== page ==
It will take decades to fully grasp his impact. When Avraham Avinu planted an eishel/ tamarisk tree, Chazal see an allusion to its acronym: achilah shesiah, levayah, a place of food, drink, and accompaniment. Avraham provided for the material needs of the wayfarer – and then instructed them to regard the Ribbono Shel Olam as their benefactor, rather than himself. Taking up that theme, we must regard Bernie Lander as planting an entire forest. There are thousands upon thousands of people today who are able to support their families through the dignity of their work only because of the training that he made available to them. Their mitzvos are his.

He did not claim to be the Gadol Hador. He may, however, have truly been the Parnas Hador – with deliberate allusion to two nuances of meaning in the word “parnas.”

יהי זכרו ברוך

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Steve Brizel
5 years 6 months ago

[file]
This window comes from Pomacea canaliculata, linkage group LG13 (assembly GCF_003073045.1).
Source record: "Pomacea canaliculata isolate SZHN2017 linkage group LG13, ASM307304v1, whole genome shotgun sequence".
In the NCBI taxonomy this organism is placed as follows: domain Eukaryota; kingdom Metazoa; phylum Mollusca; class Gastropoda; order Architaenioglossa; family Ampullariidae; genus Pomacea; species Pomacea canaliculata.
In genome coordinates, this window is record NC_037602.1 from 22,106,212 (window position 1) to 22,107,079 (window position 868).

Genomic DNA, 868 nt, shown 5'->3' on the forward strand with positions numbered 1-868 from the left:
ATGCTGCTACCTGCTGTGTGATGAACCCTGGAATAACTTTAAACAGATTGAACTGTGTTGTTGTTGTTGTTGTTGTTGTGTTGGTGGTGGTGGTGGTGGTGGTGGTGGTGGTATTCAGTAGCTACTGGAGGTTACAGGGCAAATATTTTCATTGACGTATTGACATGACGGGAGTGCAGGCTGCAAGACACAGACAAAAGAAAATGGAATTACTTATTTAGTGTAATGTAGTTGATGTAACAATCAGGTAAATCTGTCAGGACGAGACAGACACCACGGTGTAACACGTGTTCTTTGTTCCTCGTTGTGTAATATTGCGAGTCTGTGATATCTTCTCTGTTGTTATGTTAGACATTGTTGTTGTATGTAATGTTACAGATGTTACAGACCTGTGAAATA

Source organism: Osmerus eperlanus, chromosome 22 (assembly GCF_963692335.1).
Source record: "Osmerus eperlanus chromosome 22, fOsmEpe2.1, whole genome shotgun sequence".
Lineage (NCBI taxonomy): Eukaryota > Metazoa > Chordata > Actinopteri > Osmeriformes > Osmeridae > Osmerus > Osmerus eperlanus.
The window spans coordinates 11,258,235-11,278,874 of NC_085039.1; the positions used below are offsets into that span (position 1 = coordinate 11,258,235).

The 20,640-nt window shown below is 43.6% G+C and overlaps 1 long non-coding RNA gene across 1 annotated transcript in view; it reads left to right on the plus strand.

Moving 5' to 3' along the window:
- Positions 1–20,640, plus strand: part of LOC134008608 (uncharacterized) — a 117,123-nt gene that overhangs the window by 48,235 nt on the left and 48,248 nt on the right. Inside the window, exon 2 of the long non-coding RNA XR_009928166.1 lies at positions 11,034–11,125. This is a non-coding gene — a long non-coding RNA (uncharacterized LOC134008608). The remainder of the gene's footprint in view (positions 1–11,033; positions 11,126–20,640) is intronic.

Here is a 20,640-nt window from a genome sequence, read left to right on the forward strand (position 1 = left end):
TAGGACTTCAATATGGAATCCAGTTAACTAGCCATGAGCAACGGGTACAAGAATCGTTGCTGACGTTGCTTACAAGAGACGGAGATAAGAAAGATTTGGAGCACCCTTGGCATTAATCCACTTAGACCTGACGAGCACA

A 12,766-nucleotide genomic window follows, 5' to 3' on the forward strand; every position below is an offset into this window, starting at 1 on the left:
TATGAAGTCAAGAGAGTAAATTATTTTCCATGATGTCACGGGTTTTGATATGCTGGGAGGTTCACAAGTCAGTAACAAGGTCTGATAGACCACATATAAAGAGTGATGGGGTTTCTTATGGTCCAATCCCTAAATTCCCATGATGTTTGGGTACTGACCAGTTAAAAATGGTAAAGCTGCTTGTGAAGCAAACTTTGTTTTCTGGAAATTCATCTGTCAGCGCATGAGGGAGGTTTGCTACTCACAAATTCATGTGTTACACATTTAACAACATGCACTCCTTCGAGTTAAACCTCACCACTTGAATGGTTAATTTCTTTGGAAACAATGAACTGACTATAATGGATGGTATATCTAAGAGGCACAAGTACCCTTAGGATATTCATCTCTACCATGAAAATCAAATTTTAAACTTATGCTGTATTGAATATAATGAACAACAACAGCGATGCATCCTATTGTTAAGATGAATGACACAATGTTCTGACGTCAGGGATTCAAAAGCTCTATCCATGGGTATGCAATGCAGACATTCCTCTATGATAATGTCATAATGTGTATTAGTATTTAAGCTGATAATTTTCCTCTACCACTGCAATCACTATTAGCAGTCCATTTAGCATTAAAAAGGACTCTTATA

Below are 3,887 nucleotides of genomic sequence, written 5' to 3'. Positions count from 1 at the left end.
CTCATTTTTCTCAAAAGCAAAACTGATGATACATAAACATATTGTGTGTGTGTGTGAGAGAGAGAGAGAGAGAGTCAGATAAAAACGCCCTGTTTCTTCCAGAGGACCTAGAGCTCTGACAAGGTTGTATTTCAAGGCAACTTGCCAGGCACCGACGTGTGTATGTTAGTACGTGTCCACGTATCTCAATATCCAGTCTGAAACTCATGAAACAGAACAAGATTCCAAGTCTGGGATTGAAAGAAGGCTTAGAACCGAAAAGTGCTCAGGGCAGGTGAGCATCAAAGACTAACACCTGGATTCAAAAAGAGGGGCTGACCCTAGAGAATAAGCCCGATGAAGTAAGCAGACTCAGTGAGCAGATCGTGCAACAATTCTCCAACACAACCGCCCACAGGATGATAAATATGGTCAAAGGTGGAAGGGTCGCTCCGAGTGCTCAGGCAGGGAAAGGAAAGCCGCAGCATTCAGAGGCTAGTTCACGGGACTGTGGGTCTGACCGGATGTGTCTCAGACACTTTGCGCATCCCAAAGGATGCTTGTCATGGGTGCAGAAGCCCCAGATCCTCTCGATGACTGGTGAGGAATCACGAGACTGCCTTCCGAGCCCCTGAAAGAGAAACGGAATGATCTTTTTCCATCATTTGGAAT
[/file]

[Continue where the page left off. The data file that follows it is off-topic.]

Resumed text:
One more comment-some of the RY, including R E Svei ZL, certainly were not pro-Touro. Yet, ask anyone who has a child in the Flatbush women’s division-there are loads of carpools of students from Lakewood, Monsey and other Charedi areas who indicate that the residents of these areas have voted with their feet.

Steve Brizel
5 years 6 months ago

Dr Lander ZL deserves much credit for creating and developing Touro College in all of its many locales and settings-whether Manhattan, Queens, Flatbush, Israel, Europe and Asia. Dr Lander ZL had the vision to develope different types of collegiate programs based upon the needs of a community, as opposed to YU’s then insisting on liberal arts, as opposed to such “Parnassah” programs as speech therapy, occupational therapy, accounting, business, etc as well as a great yeshiva for Bnei Torah who were in transit between yeshivos in Israel or in other similar situations without having to worry about such Kefirah and Pritzus both in and out of the classroom as well as a Makom Torah for Baalei Batim to learn Bchavusa, hear great shiurim and drashos on Shabbos Shuvah and Shabbos HaGadol from the RY. IMO, it can be well argued that YU set up a business school in reaction to the growth of Touro.

Rabbi Yosef Grossman
5 years 6 months ago